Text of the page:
23. Do you wear appropriate clothing for inclement weather especially for extended operations?
24. Do you wear eye protection (safety glasses or goggles) on the emergency scene?
25. Do you wear hearing protection when working with any equipment generating noise such as a
generator, power saw, or rescue tool power unit?
26. Do you watch for open compartment doors as you work around the ambulance?
27. Do you avoid running on the emergency scene?
28. Do you take proper precautions on slippery surfaces such as ice?
29. Do you communicate with other team members when loading and unloading patients?
30. Do you take proper precautions with patients who may become violent to avoid personal injury?
31. Do you have a means of escape when a patient becomes violent?
32. Do you constantly monitor patients for any reaction to medications, illnesses, or controlled
33. Do you use proper techniques when placing patients on movement devices such as long
backboards to avoid awkward positions or lifting?
34. Do you use a face mask when performing artificial respiration?
35. Do you take proper precautions when working around motor vehicles equipped with
supplemental restraint systems?
36. Do you take proper precautions when preparing to enter structures where an individual may have
attempted to take their life using carbon monoxide or liquefied petroleum gas (propane)?
37. Do you take proper precautions when operating at the scene of a drug overdose, intoxicated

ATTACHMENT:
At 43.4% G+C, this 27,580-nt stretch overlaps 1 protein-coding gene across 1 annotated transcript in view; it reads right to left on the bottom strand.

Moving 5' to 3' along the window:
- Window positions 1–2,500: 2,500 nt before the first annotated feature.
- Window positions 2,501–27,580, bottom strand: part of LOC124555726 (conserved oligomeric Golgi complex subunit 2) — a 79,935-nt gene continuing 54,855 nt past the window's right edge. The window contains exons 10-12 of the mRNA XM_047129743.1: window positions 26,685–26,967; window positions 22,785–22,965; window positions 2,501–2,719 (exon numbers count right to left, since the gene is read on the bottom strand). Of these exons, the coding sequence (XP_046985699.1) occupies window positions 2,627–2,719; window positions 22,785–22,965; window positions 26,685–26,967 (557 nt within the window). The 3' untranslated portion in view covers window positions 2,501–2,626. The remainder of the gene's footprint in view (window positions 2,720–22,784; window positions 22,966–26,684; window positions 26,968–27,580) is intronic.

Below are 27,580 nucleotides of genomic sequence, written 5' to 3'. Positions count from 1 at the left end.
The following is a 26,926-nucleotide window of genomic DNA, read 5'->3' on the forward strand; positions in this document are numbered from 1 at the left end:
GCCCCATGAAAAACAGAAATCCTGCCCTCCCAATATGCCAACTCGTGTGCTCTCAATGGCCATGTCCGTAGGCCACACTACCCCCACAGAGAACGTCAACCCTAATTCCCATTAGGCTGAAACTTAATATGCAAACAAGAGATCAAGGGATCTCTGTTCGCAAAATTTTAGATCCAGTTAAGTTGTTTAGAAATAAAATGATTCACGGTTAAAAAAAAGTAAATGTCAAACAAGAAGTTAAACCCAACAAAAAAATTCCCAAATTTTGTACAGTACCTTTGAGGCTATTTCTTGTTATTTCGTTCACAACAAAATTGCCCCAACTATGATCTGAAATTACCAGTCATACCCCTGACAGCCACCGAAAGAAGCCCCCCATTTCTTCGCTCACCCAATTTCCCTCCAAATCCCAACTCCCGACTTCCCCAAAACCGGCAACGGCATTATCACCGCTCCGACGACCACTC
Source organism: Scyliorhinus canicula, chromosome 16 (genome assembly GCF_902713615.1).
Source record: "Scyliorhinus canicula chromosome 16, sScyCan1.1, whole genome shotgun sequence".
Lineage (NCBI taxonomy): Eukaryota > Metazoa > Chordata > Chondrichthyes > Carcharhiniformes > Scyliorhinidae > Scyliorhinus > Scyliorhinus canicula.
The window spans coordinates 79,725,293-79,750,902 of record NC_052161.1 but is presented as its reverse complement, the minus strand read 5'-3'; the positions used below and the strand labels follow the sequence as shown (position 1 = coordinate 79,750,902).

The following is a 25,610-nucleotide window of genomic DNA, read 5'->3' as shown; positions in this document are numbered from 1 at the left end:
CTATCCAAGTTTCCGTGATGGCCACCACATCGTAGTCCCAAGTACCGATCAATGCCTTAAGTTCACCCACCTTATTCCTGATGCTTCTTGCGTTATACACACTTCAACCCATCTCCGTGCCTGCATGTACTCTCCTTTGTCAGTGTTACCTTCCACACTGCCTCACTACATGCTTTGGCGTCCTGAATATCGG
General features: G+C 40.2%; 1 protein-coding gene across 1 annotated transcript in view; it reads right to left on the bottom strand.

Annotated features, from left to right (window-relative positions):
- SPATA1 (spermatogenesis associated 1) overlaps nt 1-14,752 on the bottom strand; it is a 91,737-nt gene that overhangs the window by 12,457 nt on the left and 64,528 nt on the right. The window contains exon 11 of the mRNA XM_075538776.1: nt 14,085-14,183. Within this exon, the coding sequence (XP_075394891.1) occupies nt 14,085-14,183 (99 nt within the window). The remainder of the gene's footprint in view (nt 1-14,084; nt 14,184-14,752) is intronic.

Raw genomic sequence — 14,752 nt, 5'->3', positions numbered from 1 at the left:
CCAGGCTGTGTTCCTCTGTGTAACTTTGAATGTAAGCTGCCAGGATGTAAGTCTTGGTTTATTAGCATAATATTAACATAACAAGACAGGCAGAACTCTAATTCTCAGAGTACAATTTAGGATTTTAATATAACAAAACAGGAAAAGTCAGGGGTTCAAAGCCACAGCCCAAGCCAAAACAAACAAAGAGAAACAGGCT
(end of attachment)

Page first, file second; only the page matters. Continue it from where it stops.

patient, or a domestic situation?
38. Do you take proper precautions when working with sharps?
39. Do you use proper lifting techniques when handling the stretcher?
40. Do you take proper precautions when handling soiled uniforms or other clothing to make sure that
it has been cleaned?
41. Do you take proper precautions when laundering items to avoid cross contamination?
42. Do you recognize the signs and symptoms of stress and participate in an employee assistance
43. Do you take advantage of critical incident stress debriefings following an incident?
• Safety Awareness Checklist
REMOTIVATION: Safety begins with each individual member of the fire and rescue service. The brothers and sisters of the fire and rescue service must watch out for each other to avoid causing injury to themselves or others. The bottom line is that everyone goes home from each incident or other activity safely and is able to go on the next incident. An injury or death statistic is one that each of us is better being let out of. Safety begins with you.